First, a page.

- The former prime minister was forced to cancel the deal under pressure from the dockers union
- ECT located in Colombo port raises geopolitical concerns
- Sri Lanka has already given India a WCT and will develop it as a JV with John Keells
ECONOMYNEXT – Sri Lanka’s Colombo Port’s East Container Terminal (ECT) revenue hit a record high last year as it awaits a response from Japan after the government of President Ranil Wickleminghe offered the ECT.
Almost a year after the government unilaterally canceled a trilateral pact with Japan and India, the island nation’s decision to provide it to Tokyo came.
The state-owned Sri Lanka Ports Authority (SLPA) has already developed a 575m quay, adjoining yard area and connecting facilities at ECT at an estimated total development cost of $550 million.
A small but record income will be generated during the terminal’s 36-month construction period of civil works.
According to official government data, in the last 11 months, ECT earned Rs 1.1 crore.
In 2021, when trading slowed down due to the Covid-19 lockdown, it only made Rs 678.6 crore.
A tripartite agreement was signed between Japan and India in May 2019, but in February 2022, former Prime Minister Mahinda Rajapaksa said that the Colombo Port trade unions would be working to build a highly profitable terminal in the country. It unilaterally canceled the pact after opposing foreign countries that could enter one.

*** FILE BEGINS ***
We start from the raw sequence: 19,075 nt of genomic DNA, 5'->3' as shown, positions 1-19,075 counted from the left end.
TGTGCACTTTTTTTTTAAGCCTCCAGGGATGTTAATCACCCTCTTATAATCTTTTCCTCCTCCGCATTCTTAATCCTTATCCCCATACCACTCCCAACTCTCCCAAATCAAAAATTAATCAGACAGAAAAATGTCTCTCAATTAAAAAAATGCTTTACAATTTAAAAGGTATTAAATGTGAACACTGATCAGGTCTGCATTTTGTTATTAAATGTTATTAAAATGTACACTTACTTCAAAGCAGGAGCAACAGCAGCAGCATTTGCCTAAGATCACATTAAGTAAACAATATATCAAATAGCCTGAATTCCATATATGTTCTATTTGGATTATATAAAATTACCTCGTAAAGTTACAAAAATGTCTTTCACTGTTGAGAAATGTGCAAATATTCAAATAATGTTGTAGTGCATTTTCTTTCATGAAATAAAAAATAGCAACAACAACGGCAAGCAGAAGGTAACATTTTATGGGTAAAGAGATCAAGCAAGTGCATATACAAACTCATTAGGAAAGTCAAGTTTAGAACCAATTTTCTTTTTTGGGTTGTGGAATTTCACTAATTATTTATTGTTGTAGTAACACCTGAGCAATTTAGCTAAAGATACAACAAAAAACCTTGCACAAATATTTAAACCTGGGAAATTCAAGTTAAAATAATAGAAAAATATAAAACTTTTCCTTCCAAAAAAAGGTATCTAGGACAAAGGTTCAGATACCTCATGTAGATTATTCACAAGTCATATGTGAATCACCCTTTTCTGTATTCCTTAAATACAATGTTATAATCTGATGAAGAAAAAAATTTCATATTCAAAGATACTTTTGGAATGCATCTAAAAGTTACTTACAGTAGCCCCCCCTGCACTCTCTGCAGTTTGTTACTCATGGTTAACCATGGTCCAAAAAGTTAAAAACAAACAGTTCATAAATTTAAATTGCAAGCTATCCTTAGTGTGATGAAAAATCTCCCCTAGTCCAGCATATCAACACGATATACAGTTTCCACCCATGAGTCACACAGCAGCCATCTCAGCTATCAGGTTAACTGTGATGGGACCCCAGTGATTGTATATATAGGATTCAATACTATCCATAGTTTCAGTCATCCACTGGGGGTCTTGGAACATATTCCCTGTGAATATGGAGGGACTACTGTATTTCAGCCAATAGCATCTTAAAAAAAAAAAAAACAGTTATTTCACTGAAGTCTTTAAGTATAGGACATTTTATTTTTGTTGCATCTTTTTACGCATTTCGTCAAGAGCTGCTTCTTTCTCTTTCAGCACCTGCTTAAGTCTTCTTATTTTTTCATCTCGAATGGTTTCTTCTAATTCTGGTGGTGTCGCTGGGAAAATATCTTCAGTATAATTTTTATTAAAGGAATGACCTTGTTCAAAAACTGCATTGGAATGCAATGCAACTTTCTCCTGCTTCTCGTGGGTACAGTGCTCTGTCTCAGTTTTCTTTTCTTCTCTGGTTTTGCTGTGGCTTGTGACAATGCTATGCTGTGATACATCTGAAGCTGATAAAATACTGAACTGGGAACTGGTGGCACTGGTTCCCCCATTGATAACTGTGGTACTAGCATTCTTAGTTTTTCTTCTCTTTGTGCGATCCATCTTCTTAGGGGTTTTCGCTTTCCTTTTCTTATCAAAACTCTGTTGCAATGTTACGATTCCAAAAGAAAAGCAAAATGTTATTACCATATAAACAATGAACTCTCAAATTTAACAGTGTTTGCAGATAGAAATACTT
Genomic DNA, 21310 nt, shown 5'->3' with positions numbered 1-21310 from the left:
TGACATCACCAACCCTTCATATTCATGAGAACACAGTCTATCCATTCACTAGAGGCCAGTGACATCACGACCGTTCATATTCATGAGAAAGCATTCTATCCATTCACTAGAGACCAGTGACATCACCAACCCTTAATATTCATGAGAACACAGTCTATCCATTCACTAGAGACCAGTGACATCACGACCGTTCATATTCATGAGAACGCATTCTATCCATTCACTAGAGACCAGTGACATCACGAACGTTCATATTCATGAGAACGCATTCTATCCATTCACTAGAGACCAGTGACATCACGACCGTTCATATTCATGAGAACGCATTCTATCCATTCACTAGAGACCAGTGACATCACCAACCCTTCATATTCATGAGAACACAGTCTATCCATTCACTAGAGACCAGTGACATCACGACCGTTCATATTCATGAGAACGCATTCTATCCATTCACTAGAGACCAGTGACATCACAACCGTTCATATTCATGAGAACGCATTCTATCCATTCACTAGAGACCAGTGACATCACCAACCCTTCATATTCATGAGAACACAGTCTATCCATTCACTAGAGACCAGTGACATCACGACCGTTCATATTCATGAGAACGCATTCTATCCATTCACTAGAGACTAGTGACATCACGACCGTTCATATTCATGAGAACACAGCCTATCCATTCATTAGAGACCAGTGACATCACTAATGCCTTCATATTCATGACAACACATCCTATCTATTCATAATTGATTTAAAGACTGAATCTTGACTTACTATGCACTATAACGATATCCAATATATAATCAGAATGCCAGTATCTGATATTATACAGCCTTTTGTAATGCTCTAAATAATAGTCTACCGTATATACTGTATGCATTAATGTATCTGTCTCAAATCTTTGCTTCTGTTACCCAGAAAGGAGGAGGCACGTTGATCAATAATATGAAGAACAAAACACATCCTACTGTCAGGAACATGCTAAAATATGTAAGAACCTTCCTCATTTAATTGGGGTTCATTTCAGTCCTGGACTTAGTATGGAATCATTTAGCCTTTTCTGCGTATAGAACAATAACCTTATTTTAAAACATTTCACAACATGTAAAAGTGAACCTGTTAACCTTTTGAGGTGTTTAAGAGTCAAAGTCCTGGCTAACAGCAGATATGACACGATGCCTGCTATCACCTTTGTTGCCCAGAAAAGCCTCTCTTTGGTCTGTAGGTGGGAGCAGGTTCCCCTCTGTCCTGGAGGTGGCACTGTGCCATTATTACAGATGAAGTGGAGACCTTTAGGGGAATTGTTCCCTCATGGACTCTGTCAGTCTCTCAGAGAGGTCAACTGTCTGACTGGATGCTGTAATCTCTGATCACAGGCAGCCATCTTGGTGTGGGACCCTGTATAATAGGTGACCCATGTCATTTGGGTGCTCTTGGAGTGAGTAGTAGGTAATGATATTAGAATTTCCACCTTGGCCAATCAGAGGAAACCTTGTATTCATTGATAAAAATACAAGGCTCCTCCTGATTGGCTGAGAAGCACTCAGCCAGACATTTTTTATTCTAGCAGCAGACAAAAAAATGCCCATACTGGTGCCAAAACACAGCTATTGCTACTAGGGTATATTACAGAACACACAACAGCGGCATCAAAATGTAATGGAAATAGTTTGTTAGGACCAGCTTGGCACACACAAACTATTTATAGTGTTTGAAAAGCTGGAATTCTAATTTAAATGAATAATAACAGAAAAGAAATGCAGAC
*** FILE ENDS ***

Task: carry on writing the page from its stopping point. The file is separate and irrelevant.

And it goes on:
But President Wickremesinghe said last month that the ECT was offered to Japan after the West Container Terminal at Colombo Port was given to India’s Adani Group and developed as a joint venture with Sri Lankan conglomerate John Kiehl’s Holdings.
A government official said the Japanese government has yet to respond firmly to the proposal as Sri Lanka is suffering from an unprecedented economic crisis.
The terminal sits next to a $500 million Chinese-operated container terminal and a Chinese-owned landfill port city. The government approval of India and China came after considering regional geopolitical concerns, namely India’s suspicions of China’s role in the same port. The major business of transshipment and Indian ports accounts for 70% of the transshipment of Colombo port.
A final decision on the construction work was delayed amid pressure from the previous government to outsource the construction work to foreigners. The delay has cost the state more than Rs 250 crore in revenue since 2015, according to Treasury officials. (Colombo/Jan02/2023)